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Salt for the Earth - The most fundamental recycling ever!

By LariAnn Garner (LariAnnApril 16, 2008
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As important as recycling is to the sustainability of life on this planet, one form of recycling may be the least recognized, and yet the most critically important, of all. Here I'll share about what could very well be the fundamental and primary recycling activity we can engage in for our gardens and farms. . .

Gardening picture

Does your soil need a pinch of this?

Of all the inorganic substances, salt is probably the most familiar to us. It comes out of us in sweat, it goes into us via seasoning on food, and it swirls around us when we swim at the beach. We are so familiar with it that we scarcely realize how much we don't know about it.

While table salt, or sodium chloride, is what comes to mind when the word "salt" is spoken, natural salt is so much more than merely a single compound. It is precisely the knowledge of the true nature of natural salt, or more accurately, salts, that leads us inevitably to a truth that has eluded most of us as gardeners, and yet is so obvious as to be almost silly in its simplicity.

Journey back through the (salty) mists of Time

Please take a moment to accompany me on a short voyage, a long distance into the past. Aeons ago, when the Earth was far more pristine, and before humanity began wholesale degradation of the planet's ecosystems, fertile soil was a rich mixture of organic matter, coarse and fine mineral substrates, and a multitude of available elements. Many of these elements were present in minute quantities, but they were there, nonetheless. As plants and trees grew, animals ate the plants, other animals ate those animals. Then as animals perished and decayed, their precious cargo of nutrients was released back into the ecosystem for new plants, trees and animals to utilize. Bacteria and fungi played the roles of middlemen, converting complex organic compounds to simpler ones and helping in the release of the fundamental elements back into the soil in available forms.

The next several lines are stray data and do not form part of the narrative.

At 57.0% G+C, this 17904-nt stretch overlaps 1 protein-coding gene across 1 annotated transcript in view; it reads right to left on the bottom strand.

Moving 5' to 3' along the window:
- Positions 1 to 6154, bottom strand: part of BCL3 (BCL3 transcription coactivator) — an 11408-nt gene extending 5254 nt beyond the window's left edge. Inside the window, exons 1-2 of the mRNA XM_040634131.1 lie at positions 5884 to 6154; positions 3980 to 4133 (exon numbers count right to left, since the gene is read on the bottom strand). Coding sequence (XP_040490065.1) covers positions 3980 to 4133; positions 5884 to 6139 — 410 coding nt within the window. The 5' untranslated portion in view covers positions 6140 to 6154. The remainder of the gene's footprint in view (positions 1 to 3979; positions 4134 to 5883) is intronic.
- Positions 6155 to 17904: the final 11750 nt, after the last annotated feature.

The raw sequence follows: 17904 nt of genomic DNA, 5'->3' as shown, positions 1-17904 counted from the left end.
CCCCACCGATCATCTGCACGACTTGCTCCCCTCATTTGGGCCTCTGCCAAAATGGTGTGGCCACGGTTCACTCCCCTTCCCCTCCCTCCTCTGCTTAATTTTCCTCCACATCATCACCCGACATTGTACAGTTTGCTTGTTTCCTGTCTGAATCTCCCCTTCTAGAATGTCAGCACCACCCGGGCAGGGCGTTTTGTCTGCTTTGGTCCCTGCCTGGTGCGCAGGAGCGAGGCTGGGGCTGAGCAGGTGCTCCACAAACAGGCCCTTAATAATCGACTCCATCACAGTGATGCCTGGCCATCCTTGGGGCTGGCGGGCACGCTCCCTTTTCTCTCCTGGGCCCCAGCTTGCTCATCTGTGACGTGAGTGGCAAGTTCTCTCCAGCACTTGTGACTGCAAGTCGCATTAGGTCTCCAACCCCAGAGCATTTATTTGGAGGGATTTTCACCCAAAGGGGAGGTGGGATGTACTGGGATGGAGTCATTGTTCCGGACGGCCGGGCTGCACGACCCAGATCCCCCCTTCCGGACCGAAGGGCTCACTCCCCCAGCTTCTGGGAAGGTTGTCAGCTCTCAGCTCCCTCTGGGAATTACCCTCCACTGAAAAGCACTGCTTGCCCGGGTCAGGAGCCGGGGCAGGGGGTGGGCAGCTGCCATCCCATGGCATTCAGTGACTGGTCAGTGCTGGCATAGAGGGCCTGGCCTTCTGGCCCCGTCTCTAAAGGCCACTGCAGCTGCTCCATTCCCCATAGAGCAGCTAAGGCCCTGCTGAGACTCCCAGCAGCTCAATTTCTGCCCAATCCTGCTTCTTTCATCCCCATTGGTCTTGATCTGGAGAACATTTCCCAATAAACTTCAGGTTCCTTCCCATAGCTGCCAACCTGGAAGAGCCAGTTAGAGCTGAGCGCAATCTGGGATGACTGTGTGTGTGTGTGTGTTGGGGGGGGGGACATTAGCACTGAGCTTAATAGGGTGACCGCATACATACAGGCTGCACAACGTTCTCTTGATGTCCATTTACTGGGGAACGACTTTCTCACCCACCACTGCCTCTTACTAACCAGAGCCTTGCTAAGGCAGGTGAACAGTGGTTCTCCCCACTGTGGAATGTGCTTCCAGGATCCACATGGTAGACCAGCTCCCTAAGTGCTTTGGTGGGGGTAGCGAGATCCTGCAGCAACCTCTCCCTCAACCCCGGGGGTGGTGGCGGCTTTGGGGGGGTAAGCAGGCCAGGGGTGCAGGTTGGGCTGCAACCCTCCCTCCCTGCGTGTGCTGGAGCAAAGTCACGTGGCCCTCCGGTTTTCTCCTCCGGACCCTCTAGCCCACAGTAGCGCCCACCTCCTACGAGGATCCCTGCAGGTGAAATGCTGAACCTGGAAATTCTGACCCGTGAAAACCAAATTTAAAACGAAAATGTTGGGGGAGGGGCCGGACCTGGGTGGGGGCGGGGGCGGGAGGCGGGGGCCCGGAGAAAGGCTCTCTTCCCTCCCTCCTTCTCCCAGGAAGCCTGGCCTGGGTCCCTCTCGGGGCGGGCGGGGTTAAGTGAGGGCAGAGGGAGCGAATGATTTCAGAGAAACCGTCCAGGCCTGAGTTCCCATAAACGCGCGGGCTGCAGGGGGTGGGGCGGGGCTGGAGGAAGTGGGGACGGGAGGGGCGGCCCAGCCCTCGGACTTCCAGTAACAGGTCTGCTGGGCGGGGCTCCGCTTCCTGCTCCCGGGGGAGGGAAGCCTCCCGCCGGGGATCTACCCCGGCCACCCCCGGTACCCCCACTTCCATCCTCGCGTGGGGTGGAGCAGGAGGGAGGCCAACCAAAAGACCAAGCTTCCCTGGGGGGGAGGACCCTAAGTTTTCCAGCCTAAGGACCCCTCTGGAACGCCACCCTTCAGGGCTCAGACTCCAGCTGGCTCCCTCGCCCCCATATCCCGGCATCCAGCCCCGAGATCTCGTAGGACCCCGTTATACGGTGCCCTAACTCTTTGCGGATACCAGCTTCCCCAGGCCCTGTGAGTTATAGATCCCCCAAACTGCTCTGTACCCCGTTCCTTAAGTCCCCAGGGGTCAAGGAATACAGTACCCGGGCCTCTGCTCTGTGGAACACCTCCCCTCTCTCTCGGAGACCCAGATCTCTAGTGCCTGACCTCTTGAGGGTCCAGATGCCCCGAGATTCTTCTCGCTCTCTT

This process could have continued indefinitely, but humanity saw fit to "improve" it, felling and burning the forests, planting millions of acres in monocrops, and pouring chemical fertilizers onto the ground. The delicate natural balance of nutrients, microorganisms and soil biota was severely disrupted, and when rains came, the precious trace nutrients were gradually leached away into streams, rivers, and ultimately, to the ocean. These minerals, dissolved in the water, were salts of elements such as magnesium, iron, manganese, sulfur, zinc, and many others. Their addition to the vast ocean had minimal effect on the overall percentages of each of them in the ocean, but their loss from the land has left millions of acres devoid of vital micronutrients. By and large, these are not being restored by the return of rich, nutrient-packed organic matter to the soil, but rather replaced by a limited number of elements in chemical fertilizer form.

Back to the Future!

I realize I've painted a grim scenario which is all too familiar to many, if not most of you. But what is the answer to the depletion of minerals from our soils, if not the addition of chemical fertilizers? The answer, as I mentioned at the beginning of this article, is so obvious, yet, so hidden. The ocean itself is the richest source of all of the minerals that plants need. The salts (not just "salt") that are so vital to plant growth and healthy produce are all present in ideal quantities in sea water. But what about all that sodium chloride (NaCl)? Isn't sea water mostly sodium chloride? Well, a significant quantity of NaCl is present in sea water, but surprisingly, in the right quantities, this is not harmful to plants at all. The idea is not to pour undiluted sea water on your plants! Damage arises from unbalanced mixtures, the excesses of one or several elements at the expense of others, causing toxicities.